Nervous as I get when I’m in charge of something, the minimalism colloquium I directed at Bard last weekend was nevertheless a continual pleasure. Eight of us musicologists got together to air the more-or-less-completed torsos of our chapters for the Ashgate Companion to Minimalist Music. The Brits (Keith Potter, Pwyll Ap Sion, John Pymm) were the energy behind this, and it seems a rather British way of doing things; I’d never been through such a process before. But we do want to make sure that the different chapters balance each other well, and that every aspect gets covered. We meet with the European contributors in Birmingham in a few weeks. We’ve already found that some of the people mining Reich’s It’s Gonna Rain for political resonance will have to find another example, or else truth in advertising will require that we retitle the book the Ashgate Companion to It’s Gonna Rain. For some reason, that piece is an unsuspected mother lode of semiotic treasures. Emphasis on Reich, Glass, and Riley is pretty overwhelming, and I realized in mid-paper that we have no one slated to cover Harold Budd, which would be an unforgivable omission. For some of my California composer friends, he was the Alpha Minimalist, and from afar he was a tremendous influence on me as well. A history of minimalism without him would be laughably incomplete.
Interesting insights arose. Jonathan Bernard wrote about minimalist influences on pop music (the reverse would be an equally worthwhile topic), and he pointed out that almost all of his examples were instrumental; because, he said, once you put vocals over a minimalist-sounding track, it ceases to sound minimalist. David First, who was in attendance because I had brought him in to punctuate the proceedings with a concert, murmured, “Same with minimalism.” David and I had already talked about his feeling that the distinguishing feature of minimalism is that you’re listening to a background, and that the moment you add a distinct foreground element, the impression of minimalism vanishes. This fits hand in hand, I think, with my own formulation that minimalism separates out and dissociates left brain and right brain aspects of music, leaving the left brain somewhat at sea because of the resulting lack of time-orientation. (I mentioned to Bill Duckworth the next day that David had said minimalism was all background, and he responded, “But there’s a transient middle-ground.” I’ll have to think about all this.) There are certainly different repertoires covered by different emphases of the word minimalist, which Keith Potter sums up by separating the “radical” minimalism of La Monte Young and Phill Niblock from the “conservative” minimalism of post-1975 Glass and Reich; it occurred to me to call these the “raw” and “cooked” forms. Wide as the cultural applications may ultimately be, there are those of us who still want our minimalism raw and difficult, and I had picked David to get that point across, which his growling music, pulsing in acoustic beats rather than notated meters, certainly did.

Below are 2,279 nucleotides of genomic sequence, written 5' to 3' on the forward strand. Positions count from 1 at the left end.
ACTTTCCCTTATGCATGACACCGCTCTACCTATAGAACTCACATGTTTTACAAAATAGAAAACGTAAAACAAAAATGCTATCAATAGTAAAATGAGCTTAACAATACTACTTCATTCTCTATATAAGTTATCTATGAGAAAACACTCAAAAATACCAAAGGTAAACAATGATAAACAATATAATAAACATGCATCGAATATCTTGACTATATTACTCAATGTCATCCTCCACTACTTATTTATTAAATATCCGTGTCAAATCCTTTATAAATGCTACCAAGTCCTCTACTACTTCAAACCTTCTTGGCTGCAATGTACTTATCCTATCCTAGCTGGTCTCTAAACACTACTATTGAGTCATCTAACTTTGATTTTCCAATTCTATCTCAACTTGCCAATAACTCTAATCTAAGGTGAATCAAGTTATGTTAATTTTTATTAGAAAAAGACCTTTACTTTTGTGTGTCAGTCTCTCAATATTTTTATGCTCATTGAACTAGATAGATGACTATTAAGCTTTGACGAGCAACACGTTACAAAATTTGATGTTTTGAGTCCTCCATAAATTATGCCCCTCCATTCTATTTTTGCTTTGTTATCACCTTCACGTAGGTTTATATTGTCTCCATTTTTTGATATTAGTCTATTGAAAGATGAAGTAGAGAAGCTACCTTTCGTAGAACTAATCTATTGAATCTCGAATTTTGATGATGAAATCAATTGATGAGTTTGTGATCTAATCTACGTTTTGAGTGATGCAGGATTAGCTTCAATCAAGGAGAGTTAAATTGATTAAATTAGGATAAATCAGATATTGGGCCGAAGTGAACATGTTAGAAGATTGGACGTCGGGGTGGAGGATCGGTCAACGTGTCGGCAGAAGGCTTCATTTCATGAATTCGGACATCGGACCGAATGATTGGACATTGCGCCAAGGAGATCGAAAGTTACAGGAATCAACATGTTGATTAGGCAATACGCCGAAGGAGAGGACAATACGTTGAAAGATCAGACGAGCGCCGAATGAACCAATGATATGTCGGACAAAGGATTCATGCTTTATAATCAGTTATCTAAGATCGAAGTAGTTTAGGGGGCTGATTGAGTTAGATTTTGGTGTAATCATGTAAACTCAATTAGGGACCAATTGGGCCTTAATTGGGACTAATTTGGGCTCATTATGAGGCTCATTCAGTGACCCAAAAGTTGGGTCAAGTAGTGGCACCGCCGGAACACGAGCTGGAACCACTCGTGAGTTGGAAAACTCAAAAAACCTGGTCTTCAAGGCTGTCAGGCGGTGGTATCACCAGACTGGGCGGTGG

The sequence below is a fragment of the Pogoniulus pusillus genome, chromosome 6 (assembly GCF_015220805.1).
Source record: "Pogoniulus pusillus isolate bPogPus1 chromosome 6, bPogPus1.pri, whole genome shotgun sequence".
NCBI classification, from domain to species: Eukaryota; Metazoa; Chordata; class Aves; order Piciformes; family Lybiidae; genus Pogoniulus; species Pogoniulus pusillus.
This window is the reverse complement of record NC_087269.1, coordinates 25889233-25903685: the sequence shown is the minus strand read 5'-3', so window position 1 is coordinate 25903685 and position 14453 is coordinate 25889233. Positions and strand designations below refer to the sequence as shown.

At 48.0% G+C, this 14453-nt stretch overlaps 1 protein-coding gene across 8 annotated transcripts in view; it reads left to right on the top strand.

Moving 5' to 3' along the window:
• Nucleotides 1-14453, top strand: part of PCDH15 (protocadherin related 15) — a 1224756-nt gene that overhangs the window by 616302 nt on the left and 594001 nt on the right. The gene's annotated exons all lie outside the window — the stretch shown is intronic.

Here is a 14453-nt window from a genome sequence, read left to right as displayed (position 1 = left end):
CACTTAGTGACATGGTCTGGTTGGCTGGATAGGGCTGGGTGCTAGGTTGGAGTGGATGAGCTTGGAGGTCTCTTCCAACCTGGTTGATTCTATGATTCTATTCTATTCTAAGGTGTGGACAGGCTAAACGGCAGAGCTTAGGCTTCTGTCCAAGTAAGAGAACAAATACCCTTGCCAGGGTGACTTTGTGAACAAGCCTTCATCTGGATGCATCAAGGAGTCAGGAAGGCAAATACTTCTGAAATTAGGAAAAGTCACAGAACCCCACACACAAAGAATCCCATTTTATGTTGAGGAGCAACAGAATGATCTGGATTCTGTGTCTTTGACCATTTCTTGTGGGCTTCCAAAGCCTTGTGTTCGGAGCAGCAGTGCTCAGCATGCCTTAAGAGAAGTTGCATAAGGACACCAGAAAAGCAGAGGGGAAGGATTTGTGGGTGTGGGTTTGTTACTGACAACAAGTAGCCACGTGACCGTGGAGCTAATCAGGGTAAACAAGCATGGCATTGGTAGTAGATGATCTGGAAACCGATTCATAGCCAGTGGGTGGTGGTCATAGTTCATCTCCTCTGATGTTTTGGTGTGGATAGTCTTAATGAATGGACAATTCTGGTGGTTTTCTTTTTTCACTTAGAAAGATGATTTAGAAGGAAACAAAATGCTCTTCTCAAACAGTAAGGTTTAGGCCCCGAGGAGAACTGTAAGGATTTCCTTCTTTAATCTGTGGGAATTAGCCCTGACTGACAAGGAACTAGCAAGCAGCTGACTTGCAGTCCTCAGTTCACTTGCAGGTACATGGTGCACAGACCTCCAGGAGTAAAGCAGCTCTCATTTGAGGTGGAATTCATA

One more quote I can’t resist repeating came from Rebecca Eaton’s paper. She had compiled an exhaustive history of film music by the major minimalist composers, and cited a critic who wrote that minimalist music, once considered weirdly experimental, had by now become a kind of “spray-on gravitas” for Oscar-seeking films.
The occasion also confirmed what’s been dawning on me for a while: that, in general, musicologists are a lot more fun to hang out with than composers. Each composer sees most of the others as his or her competitors for the same small list of gigs and honors. I find these days that most composers come out of grad school with a long list in their heads of what composers aren’t supposed to do in a piece of music, and they use those don’ts to disqualify other composers, if possible, from serious consideration. When I walk into a room of composers I’ve come to expect to encounter a certain veil of resistance and disapproval. Musicologists, by contrast, are all in this together. When one publishes a book on Michael Nyman, it doesn’t step on the toes of the one who’s writing a book on Gavin Bryars, but rather provides welcome information. We’re all contributing to the same edifice of knowledge, and no one is expecting personal immortality to be the reward. As reluctant as many composers are to consider me a composer, the musicologists have unhesitatingly embraced me as one of them, even though all my degrees are in composition. No one tells me, “That’s not really serious musicology.” And I’m not the only one who feels this way; some of our minimalism mavens (David McIntire, Pwyll Ap Sion, David Dies) are also composers, and I’ve noted here before that I meet more and more young composers getting their graduate degrees in musicology. It’s a happier and more open-minded field. The realization is changing the direction of my career. Five years ago I’d determined not to write any more books and to concentrate only on my music, but I’ve since decided to keep musicologizing, simply because I like hanging out with those guys.